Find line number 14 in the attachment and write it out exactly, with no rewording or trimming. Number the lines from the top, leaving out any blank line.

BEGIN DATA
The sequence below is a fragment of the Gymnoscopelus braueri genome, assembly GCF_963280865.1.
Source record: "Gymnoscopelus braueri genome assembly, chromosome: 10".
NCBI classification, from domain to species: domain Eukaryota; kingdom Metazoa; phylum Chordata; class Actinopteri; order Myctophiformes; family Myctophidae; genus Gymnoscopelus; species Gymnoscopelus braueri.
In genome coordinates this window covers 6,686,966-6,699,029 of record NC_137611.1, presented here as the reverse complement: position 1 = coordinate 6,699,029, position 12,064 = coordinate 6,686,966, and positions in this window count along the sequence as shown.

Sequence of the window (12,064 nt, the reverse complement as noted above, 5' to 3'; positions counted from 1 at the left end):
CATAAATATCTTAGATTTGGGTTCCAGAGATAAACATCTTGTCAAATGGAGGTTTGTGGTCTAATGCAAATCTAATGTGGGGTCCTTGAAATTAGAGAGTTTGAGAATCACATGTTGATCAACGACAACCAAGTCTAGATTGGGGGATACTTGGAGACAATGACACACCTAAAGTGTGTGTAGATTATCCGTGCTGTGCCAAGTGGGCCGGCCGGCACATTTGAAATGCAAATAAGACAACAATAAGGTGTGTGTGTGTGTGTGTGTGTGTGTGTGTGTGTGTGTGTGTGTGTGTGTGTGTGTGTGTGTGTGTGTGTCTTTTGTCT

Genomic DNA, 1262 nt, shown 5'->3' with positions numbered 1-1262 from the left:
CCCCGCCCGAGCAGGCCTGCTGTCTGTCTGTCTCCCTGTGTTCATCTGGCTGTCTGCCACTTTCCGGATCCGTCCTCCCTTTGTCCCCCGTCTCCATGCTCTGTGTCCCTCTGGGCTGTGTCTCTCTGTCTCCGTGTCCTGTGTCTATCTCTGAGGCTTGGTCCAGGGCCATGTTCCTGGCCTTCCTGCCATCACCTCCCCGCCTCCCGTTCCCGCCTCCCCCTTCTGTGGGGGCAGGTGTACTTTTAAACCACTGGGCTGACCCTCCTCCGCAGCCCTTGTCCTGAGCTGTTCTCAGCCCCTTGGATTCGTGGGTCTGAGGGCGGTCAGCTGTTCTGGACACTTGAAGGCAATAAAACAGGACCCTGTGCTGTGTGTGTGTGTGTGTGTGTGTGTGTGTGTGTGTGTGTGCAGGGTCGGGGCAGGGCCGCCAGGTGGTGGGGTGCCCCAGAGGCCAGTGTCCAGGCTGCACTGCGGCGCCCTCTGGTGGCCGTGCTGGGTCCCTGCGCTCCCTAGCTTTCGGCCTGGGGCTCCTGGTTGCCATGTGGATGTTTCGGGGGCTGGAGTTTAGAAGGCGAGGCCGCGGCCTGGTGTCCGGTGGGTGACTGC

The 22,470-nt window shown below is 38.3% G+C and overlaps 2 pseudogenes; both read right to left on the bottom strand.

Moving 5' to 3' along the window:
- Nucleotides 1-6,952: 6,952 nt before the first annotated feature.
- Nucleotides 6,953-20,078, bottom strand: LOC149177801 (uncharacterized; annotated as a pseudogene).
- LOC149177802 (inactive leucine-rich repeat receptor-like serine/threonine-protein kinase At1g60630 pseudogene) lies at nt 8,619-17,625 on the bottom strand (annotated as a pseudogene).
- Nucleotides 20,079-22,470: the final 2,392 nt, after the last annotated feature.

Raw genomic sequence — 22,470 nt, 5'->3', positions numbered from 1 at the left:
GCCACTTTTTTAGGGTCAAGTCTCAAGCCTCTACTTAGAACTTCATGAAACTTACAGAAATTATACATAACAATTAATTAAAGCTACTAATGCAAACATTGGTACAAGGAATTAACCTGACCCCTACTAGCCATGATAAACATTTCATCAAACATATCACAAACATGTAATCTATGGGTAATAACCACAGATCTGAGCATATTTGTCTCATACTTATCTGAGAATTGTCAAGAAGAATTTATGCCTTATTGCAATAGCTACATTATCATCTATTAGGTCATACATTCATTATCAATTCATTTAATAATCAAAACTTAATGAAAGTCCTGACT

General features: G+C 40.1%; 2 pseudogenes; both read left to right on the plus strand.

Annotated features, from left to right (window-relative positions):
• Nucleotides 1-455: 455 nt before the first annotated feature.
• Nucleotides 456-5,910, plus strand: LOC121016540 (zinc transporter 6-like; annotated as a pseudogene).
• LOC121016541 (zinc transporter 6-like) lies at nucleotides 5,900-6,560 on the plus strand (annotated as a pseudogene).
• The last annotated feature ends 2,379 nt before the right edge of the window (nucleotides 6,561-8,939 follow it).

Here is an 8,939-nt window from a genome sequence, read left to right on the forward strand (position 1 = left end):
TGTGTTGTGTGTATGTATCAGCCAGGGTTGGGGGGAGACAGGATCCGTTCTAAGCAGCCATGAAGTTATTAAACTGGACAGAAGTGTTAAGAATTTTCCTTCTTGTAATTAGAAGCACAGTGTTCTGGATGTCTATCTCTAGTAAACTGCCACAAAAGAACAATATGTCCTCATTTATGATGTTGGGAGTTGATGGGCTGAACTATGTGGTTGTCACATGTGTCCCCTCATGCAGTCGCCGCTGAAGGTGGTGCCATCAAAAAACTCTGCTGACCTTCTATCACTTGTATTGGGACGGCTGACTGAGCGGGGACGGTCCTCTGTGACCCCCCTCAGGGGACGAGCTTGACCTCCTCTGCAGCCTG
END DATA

- Nucleotides 20,079-22,470: the final 2,392 nt, after the last annotated feature.